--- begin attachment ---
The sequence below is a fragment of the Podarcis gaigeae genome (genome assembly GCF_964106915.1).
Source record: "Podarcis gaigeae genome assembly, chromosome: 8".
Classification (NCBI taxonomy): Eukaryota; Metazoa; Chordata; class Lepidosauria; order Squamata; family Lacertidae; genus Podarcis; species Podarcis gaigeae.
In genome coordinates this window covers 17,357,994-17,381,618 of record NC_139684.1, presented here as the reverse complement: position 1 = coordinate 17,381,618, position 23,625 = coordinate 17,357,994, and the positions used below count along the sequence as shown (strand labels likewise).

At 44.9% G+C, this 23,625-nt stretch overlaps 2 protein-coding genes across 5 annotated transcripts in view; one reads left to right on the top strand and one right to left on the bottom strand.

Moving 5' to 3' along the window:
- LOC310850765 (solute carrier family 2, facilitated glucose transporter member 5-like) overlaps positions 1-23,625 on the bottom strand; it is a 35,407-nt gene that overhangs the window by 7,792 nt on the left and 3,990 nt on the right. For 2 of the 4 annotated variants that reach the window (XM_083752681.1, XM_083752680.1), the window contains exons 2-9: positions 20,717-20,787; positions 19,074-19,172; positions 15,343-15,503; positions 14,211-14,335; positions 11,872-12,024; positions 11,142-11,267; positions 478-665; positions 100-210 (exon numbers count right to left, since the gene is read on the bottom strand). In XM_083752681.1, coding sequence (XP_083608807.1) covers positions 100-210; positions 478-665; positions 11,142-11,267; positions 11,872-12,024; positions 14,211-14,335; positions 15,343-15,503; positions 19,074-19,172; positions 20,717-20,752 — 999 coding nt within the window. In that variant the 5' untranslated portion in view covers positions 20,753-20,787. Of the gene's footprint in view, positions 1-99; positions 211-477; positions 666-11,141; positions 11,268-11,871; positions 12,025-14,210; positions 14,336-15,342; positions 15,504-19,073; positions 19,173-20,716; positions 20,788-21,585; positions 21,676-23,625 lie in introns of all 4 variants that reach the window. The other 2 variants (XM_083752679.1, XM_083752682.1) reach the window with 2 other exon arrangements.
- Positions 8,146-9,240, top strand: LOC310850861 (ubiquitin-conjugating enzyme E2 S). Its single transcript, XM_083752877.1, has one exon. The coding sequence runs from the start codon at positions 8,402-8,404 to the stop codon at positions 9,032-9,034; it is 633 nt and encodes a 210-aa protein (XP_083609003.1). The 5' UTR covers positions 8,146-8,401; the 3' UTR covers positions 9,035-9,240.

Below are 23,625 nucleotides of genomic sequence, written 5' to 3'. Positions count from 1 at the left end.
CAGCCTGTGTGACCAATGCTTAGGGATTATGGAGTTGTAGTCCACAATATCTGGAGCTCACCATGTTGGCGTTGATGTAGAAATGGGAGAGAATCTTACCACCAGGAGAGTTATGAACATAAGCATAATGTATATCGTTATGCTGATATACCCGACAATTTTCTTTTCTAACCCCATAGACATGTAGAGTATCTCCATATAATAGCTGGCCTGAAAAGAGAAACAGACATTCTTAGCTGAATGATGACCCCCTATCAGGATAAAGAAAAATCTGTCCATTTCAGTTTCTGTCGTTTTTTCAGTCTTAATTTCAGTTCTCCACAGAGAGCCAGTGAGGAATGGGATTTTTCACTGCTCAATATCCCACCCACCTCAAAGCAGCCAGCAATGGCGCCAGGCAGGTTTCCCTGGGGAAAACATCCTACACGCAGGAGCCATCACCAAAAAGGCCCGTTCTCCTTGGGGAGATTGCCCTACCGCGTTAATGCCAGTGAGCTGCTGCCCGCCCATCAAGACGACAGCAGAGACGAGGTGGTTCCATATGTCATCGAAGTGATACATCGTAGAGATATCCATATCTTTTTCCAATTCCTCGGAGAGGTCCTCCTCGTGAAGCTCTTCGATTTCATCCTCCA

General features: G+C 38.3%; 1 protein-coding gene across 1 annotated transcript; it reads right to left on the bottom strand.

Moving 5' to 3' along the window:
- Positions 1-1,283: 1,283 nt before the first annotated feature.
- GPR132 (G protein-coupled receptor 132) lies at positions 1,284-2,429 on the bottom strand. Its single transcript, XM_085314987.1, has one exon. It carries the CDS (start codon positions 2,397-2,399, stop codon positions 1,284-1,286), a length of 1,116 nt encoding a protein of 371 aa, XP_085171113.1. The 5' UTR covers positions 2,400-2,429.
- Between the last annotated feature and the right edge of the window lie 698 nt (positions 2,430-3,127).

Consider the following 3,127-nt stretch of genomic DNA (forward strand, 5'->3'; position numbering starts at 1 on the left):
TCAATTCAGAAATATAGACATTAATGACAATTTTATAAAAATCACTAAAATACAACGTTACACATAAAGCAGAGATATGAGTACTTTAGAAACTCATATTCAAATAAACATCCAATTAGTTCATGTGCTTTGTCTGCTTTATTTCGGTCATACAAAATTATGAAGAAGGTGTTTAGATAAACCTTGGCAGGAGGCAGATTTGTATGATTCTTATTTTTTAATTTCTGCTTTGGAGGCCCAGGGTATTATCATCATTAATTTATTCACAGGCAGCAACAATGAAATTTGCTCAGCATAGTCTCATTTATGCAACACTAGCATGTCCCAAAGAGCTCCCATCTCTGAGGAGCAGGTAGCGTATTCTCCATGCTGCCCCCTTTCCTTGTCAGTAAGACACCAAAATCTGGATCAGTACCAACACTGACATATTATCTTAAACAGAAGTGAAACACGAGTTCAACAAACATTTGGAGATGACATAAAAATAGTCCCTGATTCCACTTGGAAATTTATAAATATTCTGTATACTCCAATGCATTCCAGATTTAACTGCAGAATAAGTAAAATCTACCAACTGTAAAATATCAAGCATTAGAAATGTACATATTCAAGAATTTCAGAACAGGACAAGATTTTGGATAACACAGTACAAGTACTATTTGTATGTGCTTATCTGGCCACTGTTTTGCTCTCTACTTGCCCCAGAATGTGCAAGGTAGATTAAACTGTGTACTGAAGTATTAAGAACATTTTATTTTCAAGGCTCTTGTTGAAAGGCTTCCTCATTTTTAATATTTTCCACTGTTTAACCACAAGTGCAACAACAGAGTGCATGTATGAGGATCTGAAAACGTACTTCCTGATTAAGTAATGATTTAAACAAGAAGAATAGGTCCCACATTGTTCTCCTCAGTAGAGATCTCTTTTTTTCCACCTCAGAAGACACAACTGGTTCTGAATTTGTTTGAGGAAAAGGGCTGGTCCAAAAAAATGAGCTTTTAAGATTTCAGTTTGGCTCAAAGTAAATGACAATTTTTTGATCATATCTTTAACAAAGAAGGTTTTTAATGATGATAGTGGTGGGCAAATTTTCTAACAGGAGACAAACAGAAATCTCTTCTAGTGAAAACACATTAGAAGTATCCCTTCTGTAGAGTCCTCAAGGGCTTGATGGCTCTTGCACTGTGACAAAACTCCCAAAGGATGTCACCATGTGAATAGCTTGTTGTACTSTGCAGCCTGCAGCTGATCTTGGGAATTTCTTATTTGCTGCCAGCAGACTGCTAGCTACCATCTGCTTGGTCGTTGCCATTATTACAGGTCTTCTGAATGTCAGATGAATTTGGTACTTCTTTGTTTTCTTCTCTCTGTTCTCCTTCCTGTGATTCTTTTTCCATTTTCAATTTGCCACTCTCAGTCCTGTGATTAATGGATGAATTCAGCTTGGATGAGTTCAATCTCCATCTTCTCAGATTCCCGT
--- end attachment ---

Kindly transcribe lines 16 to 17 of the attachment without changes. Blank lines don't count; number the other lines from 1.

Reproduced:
Consider the following 3,127-nt stretch of genomic DNA (forward strand, 5'->3'; position numbering starts at 1 on the left):
TCAATTCAGAAATATAGACATTAATGACAATTTTATAAAAATCACTAAAATACAACGTTACACATAAAGCAGAGATATGAGTACTTTAGAAACTCATATTCAAATAAACATCCAATTAGTTCATGTGCTTTGTCTGCTTTATTTCGGTCATACAAAATTATGAAGAAGGTGTTTAGATAAACCTTGGCAGGAGGCAGATTTGTATGATTCTTATTTTTTAATTTCTGCTTTGGAGGCCCAGGGTATTATCATCATTAATTTATTCACAGGCAGCAACAATGAAATTTGCTCAGCATAGTCTCATTTATGCAACACTAGCATGTCCCAAAGAGCTCCCATCTCTGAGGAGCAGGTAGCGTATTCTCCATGCTGCCCCCTTTCCTTGTCAGTAAGACACCAAAATCTGGATCAGTACCAACACTGACATATTATCTTAAACAGAAGTGAAACACGAGTTCAACAAACATTTGGAGATGACATAAAAATAGTCCCTGATTCCACTTGGAAATTTATAAATATTCTGTATACTCCAATGCATTCCAGATTTAACTGCAGAATAAGTAAAATCTACCAACTGTAAAATATCAAGCATTAGAAATGTACATATTCAAGAATTTCAGAACAGGACAAGATTTTGGATAACACAGTACAAGTACTATTTGTATGTGCTTATCTGGCCACTGTTTTGCTCTCTACTTGCCCCAGAATGTGCAAGGTAGATTAAACTGTGTACTGAAGTATTAAGAACATTTTATTTTCAAGGCTCTTGTTGAAAGGCTTCCTCATTTTTAATATTTTCCACTGTTTAACCACAAGTGCAACAACAGAGTGCATGTATGAGGATCTGAAAACGTACTTCCTGATTAAGTAATGATTTAAACAAGAAGAATAGGTCCCACATTGTTCTCCTCAGTAGAGATCTCTTTTTTTCCACCTCAGAAGACACAACTGGTTCTGAATTTGTTTGAGGAAAAGGGCTGGTCCAAAAAAATGAGCTTTTAAGATTTCAGTTTGGCTCAAAGTAAATGACAATTTTTTGATCATATCTTTAACAAAGAAGGTTTTTAATGATGATAGTGGTGGGCAAATTTTCTAACAGGAGACAAACAGAAATCTCTTCTAGTGAAAACACATTAGAAGTATCCCTTCTGTAGAGTCCTCAAGGGCTTGATGGCTCTTGCACTGTGACAAAACTCCCAAAGGATGTCACCATGTGAATAGCTTGTTGTACTSTGCAGCCTGCAGCTGATCTTGGGAATTTCTTATTTGCTGCCAGCAGACTGCTAGCTACCATCTGCTTGGTCGTTGCCATTATTACAGGTCTTCTGAATGTCAGATGAATTTGGTACTTCTTTGTTTTCTTCTCTCTGTTCTCCTTCCTGTGATTCTTTTTCCATTTTCAATTTGCCACTCTCAGTCCTGTGATTAATGGATGAATTCAGCTTGGATGAGTTCAATCTCCATCTTCTCAGATTCCCGT